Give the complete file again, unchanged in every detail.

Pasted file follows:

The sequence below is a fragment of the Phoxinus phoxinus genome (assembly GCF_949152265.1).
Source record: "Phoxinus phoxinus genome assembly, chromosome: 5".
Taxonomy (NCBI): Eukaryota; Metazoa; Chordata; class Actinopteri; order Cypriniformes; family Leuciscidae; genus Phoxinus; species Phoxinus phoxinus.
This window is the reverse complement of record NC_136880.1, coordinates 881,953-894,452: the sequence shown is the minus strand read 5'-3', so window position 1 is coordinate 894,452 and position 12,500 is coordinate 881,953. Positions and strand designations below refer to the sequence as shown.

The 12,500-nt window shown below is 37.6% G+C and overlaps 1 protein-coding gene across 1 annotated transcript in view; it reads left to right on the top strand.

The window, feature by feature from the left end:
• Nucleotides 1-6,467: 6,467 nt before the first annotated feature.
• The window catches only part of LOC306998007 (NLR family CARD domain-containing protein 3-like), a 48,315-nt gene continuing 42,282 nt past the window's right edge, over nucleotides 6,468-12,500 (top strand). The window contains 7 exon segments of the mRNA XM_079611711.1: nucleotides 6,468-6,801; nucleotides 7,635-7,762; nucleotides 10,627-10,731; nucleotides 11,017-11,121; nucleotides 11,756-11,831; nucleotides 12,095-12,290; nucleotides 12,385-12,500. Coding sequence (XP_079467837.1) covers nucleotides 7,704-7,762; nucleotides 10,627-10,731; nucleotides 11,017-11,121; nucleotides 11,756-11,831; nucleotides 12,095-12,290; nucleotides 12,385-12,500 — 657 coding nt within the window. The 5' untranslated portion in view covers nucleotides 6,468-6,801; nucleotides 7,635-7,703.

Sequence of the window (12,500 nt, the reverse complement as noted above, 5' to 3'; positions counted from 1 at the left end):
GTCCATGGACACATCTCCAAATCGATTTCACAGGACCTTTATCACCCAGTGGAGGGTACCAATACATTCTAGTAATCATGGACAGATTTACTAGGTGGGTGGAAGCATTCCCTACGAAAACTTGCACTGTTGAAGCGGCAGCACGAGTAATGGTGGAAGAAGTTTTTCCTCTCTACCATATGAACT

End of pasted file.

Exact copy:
The sequence below is a fragment of the Phoxinus phoxinus genome (assembly GCF_949152265.1).
Source record: "Phoxinus phoxinus genome assembly, chromosome: 5".
Taxonomy (NCBI): Eukaryota; Metazoa; Chordata; class Actinopteri; order Cypriniformes; family Leuciscidae; genus Phoxinus; species Phoxinus phoxinus.
This window is the reverse complement of record NC_136880.1, coordinates 881,953-894,452: the sequence shown is the minus strand read 5'-3', so window position 1 is coordinate 894,452 and position 12,500 is coordinate 881,953. Positions and strand designations below refer to the sequence as shown.

The 12,500-nt window shown below is 37.6% G+C and overlaps 1 protein-coding gene across 1 annotated transcript in view; it reads left to right on the top strand.

The window, feature by feature from the left end:
• Nucleotides 1-6,467: 6,467 nt before the first annotated feature.
• The window catches only part of LOC306998007 (NLR family CARD domain-containing protein 3-like), a 48,315-nt gene continuing 42,282 nt past the window's right edge, over nucleotides 6,468-12,500 (top strand). The window contains 7 exon segments of the mRNA XM_079611711.1: nucleotides 6,468-6,801; nucleotides 7,635-7,762; nucleotides 10,627-10,731; nucleotides 11,017-11,121; nucleotides 11,756-11,831; nucleotides 12,095-12,290; nucleotides 12,385-12,500. Coding sequence (XP_079467837.1) covers nucleotides 7,704-7,762; nucleotides 10,627-10,731; nucleotides 11,017-11,121; nucleotides 11,756-11,831; nucleotides 12,095-12,290; nucleotides 12,385-12,500 — 657 coding nt within the window. The 5' untranslated portion in view covers nucleotides 6,468-6,801; nucleotides 7,635-7,703.

Sequence of the window (12,500 nt, the reverse complement as noted above, 5' to 3'; positions counted from 1 at the left end):
GTCCATGGACACATCTCCAAATCGATTTCACAGGACCTTTATCACCCAGTGGAGGGTACCAATACATTCTAGTAATCATGGACAGATTTACTAGGTGGGTGGAAGCATTCCCTACGAAAACTTGCACTGTTGAAGCGGCAGCACGAGTAATGGTGGAAGAAGTTTTTCCTCTCTACCATATGAACT